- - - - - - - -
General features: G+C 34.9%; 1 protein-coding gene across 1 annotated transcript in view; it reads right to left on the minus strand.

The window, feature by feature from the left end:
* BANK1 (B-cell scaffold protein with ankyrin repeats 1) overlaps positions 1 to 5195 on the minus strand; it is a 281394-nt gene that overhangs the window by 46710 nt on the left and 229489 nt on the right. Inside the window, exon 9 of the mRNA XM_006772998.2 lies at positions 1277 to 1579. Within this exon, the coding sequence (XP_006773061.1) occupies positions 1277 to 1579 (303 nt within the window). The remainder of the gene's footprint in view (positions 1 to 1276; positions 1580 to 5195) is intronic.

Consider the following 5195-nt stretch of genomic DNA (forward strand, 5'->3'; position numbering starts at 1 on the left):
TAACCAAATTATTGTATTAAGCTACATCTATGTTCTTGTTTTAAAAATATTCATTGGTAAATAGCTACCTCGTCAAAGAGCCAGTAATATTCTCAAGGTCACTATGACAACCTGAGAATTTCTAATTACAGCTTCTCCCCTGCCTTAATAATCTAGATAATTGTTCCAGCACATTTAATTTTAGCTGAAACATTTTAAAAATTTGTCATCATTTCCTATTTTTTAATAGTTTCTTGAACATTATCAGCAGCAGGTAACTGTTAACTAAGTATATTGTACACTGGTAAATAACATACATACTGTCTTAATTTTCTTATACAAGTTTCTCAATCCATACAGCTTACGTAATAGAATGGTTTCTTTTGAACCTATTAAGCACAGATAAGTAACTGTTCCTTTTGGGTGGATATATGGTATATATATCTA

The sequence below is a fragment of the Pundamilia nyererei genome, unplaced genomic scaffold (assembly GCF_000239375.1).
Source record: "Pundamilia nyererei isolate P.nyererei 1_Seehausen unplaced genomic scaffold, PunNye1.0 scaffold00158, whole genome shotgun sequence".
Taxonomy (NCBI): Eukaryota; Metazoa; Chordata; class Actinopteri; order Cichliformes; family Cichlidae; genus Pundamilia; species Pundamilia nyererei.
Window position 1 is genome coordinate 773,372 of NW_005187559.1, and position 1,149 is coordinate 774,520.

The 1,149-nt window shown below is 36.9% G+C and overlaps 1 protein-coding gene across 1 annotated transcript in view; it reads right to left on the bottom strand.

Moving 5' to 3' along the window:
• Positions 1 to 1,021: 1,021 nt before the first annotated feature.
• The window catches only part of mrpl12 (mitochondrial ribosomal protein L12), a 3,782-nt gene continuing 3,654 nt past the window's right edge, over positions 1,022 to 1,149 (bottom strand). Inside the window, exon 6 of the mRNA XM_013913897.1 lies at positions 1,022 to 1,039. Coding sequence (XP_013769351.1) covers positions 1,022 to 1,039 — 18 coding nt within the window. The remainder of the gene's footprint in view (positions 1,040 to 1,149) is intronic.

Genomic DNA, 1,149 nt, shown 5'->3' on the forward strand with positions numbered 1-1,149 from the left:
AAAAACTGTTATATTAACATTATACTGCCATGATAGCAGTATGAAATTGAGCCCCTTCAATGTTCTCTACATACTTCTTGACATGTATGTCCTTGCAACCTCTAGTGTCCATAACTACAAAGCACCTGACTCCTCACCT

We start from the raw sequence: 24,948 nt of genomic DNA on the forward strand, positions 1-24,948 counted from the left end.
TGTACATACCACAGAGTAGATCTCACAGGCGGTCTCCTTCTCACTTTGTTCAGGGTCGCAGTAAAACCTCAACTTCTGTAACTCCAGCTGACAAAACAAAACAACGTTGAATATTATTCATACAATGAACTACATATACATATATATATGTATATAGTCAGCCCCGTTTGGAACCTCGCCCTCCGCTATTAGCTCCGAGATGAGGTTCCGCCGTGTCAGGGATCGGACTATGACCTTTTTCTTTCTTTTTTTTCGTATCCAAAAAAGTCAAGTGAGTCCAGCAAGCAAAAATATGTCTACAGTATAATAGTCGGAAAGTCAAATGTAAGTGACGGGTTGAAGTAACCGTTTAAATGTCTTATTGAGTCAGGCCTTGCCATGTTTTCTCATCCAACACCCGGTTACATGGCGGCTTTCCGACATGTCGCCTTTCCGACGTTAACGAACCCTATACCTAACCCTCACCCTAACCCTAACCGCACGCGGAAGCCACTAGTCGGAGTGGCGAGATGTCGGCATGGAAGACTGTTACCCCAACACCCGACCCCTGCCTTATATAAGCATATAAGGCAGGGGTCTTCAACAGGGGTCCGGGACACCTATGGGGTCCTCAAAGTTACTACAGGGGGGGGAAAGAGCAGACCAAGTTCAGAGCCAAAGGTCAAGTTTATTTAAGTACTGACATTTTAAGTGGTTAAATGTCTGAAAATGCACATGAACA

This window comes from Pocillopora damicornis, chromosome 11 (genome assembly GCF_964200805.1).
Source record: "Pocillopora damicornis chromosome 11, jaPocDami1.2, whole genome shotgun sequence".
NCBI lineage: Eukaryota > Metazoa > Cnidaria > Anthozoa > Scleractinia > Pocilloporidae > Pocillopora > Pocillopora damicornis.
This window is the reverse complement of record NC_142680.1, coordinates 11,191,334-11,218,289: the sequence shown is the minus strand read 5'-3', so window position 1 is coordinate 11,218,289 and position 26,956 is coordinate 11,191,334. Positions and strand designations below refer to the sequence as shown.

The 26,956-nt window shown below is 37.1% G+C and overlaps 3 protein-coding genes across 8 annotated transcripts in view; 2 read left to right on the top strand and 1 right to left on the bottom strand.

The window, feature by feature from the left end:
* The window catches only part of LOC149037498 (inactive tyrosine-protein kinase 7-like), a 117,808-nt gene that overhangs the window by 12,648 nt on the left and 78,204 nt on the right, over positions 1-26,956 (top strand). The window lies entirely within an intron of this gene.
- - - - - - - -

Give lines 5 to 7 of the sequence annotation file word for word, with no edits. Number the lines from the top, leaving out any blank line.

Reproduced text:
TAACCAAATTATTGTATTAAGCTACATCTATGTTCTTGTTTTAAAAATATTCATTGGTAAATAGCTACCTCGTCAAAGAGCCAGTAATATTCTCAAGGTCACTATGACAACCTGAGAATTTCTAATTACAGCTTCTCCCCTGCCTTAATAATCTAGATAATTGTTCCAGCACATTTAATTTTAGCTGAAACATTTTAAAAATTTGTCATCATTTCCTATTTTTTAATAGTTTCTTGAACATTATCAGCAGCAGGTAACTGTTAACTAAGTATATTGTACACTGGTAAATAACATACATACTGTCTTAATTTTCTTATACAAGTTTCTCAATCCATACAGCTTACGTAATAGAATGGTTTCTTTTGAACCTATTAAGCACAGATAAGTAACTGTTCCTTTTGGGTGGATATATGGTATATATATCTA

The sequence below is a fragment of the Pundamilia nyererei genome, unplaced genomic scaffold (assembly GCF_000239375.1).
Source record: "Pundamilia nyererei isolate P.nyererei 1_Seehausen unplaced genomic scaffold, PunNye1.0 scaffold00158, whole genome shotgun sequence".